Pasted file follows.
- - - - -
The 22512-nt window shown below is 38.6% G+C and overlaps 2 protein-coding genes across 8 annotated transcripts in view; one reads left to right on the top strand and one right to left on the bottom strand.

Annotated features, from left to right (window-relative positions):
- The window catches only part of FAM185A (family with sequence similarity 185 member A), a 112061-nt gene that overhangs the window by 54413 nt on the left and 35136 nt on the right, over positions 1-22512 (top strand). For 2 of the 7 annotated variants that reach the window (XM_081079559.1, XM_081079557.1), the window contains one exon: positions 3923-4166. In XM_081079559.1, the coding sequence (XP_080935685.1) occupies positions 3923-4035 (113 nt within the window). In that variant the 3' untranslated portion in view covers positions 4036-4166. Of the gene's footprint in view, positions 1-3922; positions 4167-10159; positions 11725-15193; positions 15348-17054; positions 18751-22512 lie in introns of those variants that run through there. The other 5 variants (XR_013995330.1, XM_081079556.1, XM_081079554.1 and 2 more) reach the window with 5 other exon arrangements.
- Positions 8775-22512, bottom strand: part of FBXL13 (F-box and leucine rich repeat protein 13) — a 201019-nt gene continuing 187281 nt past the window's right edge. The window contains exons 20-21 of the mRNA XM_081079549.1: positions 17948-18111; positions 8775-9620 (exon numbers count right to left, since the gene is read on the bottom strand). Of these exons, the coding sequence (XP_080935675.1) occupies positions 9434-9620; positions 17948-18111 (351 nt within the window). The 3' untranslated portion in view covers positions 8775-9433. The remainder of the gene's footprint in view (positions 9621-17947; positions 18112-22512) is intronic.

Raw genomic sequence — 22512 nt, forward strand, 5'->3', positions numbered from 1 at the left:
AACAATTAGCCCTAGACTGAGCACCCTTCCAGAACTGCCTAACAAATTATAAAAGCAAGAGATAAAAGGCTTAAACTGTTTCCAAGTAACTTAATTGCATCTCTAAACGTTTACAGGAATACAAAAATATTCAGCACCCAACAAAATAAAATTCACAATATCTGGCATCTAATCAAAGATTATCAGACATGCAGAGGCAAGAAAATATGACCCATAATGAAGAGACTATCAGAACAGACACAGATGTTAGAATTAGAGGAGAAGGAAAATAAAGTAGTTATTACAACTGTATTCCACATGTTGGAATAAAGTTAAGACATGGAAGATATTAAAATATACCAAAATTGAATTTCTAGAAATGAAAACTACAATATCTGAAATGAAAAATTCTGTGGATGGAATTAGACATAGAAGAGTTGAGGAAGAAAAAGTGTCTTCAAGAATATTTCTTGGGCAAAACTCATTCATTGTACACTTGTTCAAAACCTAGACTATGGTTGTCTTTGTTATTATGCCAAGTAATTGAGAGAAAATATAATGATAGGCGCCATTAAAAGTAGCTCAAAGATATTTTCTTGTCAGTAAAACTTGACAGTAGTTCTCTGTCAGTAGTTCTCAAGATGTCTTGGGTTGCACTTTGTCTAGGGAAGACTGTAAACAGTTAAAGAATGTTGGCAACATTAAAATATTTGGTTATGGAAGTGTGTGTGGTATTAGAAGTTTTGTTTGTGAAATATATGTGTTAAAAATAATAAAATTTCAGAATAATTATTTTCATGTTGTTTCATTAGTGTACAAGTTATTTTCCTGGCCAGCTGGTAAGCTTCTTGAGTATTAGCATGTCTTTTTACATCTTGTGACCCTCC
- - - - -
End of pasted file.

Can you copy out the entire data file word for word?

The 22512-nt window shown below is 38.6% G+C and overlaps 2 protein-coding genes across 8 annotated transcripts in view; one reads left to right on the top strand and one right to left on the bottom strand.

Annotated features, from left to right (window-relative positions):
- The window catches only part of FAM185A (family with sequence similarity 185 member A), a 112061-nt gene that overhangs the window by 54413 nt on the left and 35136 nt on the right, over positions 1-22512 (top strand). For 2 of the 7 annotated variants that reach the window (XM_081079559.1, XM_081079557.1), the window contains one exon: positions 3923-4166. In XM_081079559.1, the coding sequence (XP_080935685.1) occupies positions 3923-4035 (113 nt within the window). In that variant the 3' untranslated portion in view covers positions 4036-4166. Of the gene's footprint in view, positions 1-3922; positions 4167-10159; positions 11725-15193; positions 15348-17054; positions 18751-22512 lie in introns of those variants that run through there. The other 5 variants (XR_013995330.1, XM_081079556.1, XM_081079554.1 and 2 more) reach the window with 5 other exon arrangements.
- Positions 8775-22512, bottom strand: part of FBXL13 (F-box and leucine rich repeat protein 13) — a 201019-nt gene continuing 187281 nt past the window's right edge. The window contains exons 20-21 of the mRNA XM_081079549.1: positions 17948-18111; positions 8775-9620 (exon numbers count right to left, since the gene is read on the bottom strand). Of these exons, the coding sequence (XP_080935675.1) occupies positions 9434-9620; positions 17948-18111 (351 nt within the window). The 3' untranslated portion in view covers positions 8775-9433. The remainder of the gene's footprint in view (positions 9621-17947; positions 18112-22512) is intronic.

Raw genomic sequence — 22512 nt, forward strand, 5'->3', positions numbered from 1 at the left:
AACAATTAGCCCTAGACTGAGCACCCTTCCAGAACTGCCTAACAAATTATAAAAGCAAGAGATAAAAGGCTTAAACTGTTTCCAAGTAACTTAATTGCATCTCTAAACGTTTACAGGAATACAAAAATATTCAGCACCCAACAAAATAAAATTCACAATATCTGGCATCTAATCAAAGATTATCAGACATGCAGAGGCAAGAAAATATGACCCATAATGAAGAGACTATCAGAACAGACACAGATGTTAGAATTAGAGGAGAAGGAAAATAAAGTAGTTATTACAACTGTATTCCACATGTTGGAATAAAGTTAAGACATGGAAGATATTAAAATATACCAAAATTGAATTTCTAGAAATGAAAACTACAATATCTGAAATGAAAAATTCTGTGGATGGAATTAGACATAGAAGAGTTGAGGAAGAAAAAGTGTCTTCAAGAATATTTCTTGGGCAAAACTCATTCATTGTACACTTGTTCAAAACCTAGACTATGGTTGTCTTTGTTATTATGCCAAGTAATTGAGAGAAAATATAATGATAGGCGCCATTAAAAGTAGCTCAAAGATATTTTCTTGTCAGTAAAACTTGACAGTAGTTCTCTGTCAGTAGTTCTCAAGATGTCTTGGGTTGCACTTTGTCTAGGGAAGACTGTAAACAGTTAAAGAATGTTGGCAACATTAAAATATTTGGTTATGGAAGTGTGTGTGGTATTAGAAGTTTTGTTTGTGAAATATATGTGTTAAAAATAATAAAATTTCAGAATAATTATTTTCATGTTGTTTCATTAGTGTACAAGTTATTTTCCTGGCCAGCTGGTAAGCTTCTTGAGTATTAGCATGTCTTTTTACATCTTGTGACCCTCC